A friend and great thinker on this topic, Eric Fletcher, recently posted an article that is worth a read. The article includes a model for successful lateral pursuits. Do yourself a favor and check it out!

Merger is a tactic that never ceases to be popular with law firms. Among other things, a merger can create excitement, offer greater financial opportunity, provide a rescue, or promise a firm and its people a more promising future. As merger activity unfolds, a law firm leader may soon feel initial enthusiasm damped by unwanted attrition from portions of the firm.

Despite the perceived positives, merger can be unsettling to a firm’s personnel, including its key contributors. Uncertainty abounds and producers, non-producers, associates, and staff wonder whether a combined firm, from a personal standpoint, will be good or bad. Indeed, uncertainty can result in unanticipated departures that can tarnish a firm’s appearance and attractiveness. And in this frenzied time of law firms competing aggressively for lateral additions, this risk can be particularly acute. Without adequate advance preparation, departures can adversely affect the merger discussions and, in some instances, spell their doom.

Because merger discussions can foment anxiety at all levels, attention to dealing with that anxiety is a must. Most particularly, it is important to prepare for potential departures prior to diving deep into the merger waters. To do so, law firm leaders must:

Recognize that Turmoil May Arise. Before any merger discussions get started, leadership must understand that anxiety at the firm will increase in a multi-fold way. Contributors of all degrees will wonder whether a merged firm is a place they want to work. Once merger is in play, normally calm people can become skittish. Leadership must be sensitive to this potential and act to provide a calming influence.

Understand that Intangibles Matter.   Merger preparation means that data will be assembled to identify a firm’s strengths and explain its weaknesses. These analyses, especially regarding the firm’s producers, will focus on their economic contributions and downplay or explain away the negatives associated with some of the more challenged firm segments. Yet the firm’s real weakness can be the lack of glue or adhesion in its component parts. Leadership must identify where fissures might erupt and take steps to bond around them.

Negotiate Knowing that Departures are a Possibility. Nothing can hamper merger discussions more than experiencing lawyer departures after having touted those same lawyers as key pieces of the proposed combination. For that reason, no one component of your firm can be oversold. Negotiations should emphasize that the firm is greater than the sum of its parts and is an institution of great value.

Confront Departure Issues Head-on. If you have an idea that a departure is possible, deal with that risk directly. Visit the potential expat to address any disaffection that is fueling those thoughts. While this is where persuasive powers are critical, it is also critical that leadership address with other attorneys any fallout if departures do occur. For those that remain, a departure of one or more lawyers may create panic. Eliminate their concerns with a factually backed analysis of the firm’s remaining strength.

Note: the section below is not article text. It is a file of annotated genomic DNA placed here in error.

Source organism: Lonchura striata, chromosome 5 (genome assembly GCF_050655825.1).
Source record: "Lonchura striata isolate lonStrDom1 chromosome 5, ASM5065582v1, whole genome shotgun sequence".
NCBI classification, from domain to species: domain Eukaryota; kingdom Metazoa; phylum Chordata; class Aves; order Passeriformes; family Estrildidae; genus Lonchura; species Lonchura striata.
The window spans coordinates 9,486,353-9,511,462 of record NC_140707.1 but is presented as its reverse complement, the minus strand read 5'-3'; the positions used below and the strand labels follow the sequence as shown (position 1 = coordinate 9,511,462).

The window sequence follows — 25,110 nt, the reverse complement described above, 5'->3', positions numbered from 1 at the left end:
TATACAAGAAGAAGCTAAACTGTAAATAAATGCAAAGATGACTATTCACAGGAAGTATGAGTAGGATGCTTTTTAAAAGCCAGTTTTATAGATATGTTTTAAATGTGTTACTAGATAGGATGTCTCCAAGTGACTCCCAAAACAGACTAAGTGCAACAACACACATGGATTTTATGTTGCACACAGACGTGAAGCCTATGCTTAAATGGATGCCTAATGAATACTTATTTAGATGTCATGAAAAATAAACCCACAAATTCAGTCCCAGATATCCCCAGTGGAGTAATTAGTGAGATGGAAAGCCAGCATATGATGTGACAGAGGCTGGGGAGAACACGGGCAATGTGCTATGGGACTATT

Provide Comfort to the Merger Partner. In instances when the departure cannot be averted, inform your prospective merger partner about the departure quickly with an analysis that emphasizes the remaining value of the institution. If you have been successful in tamping down any panic, consider informing your potential merger partner that additional departures are not expected and why. Finally, if your firm’s original pitch presented the firm as an institution more valuable than the sum of its parts, a leader’s ability to comfort a potential merger partner is enhanced greatly.

Pursuing merger is a high risk/high reward proposition.  It should not be pursued without understanding that lawyers may leave the firm in the midst of the initiative.  Can you firm withstand departures and make a merger work?  Can you firm continue if merger discussions cause departures, and no merger is consummated?

 

 

 

Following a pandemic driven drop in the number of law firm mergers in 2020, based on what our practice is seeing, 2021 will see a substantial increase in combinations. It seems like scarcely a week passes without an announcement of another law firm merger.

We have been particularly interested in the pending Thompson Knight – Holland & Knight transaction.

This reported combination appears to be experiencing some unwanted attritionthat is fairly common in large mergers. This article reminded me of how important it is to ensure that key firm assets understand the strategic value and support the deal.

There are a number of solid strategic reasons for law firms to consider merging. In my opinion, three at the top of the list are:

  • The addition of specific expertise and technical capabilities necessary to better serve existing or targeted clientele;
  • Succession planning; and,
  • Financial stabilization.

I have been encouraged by the fact that two of the recent mergers our firm was privileged to consult on were specifically driven by succession concerns. In each case, senior partners made the strategic and selfless decision to seek a culturally compatible merger partner in order to provide a platform of future opportunity for its younger lawyers.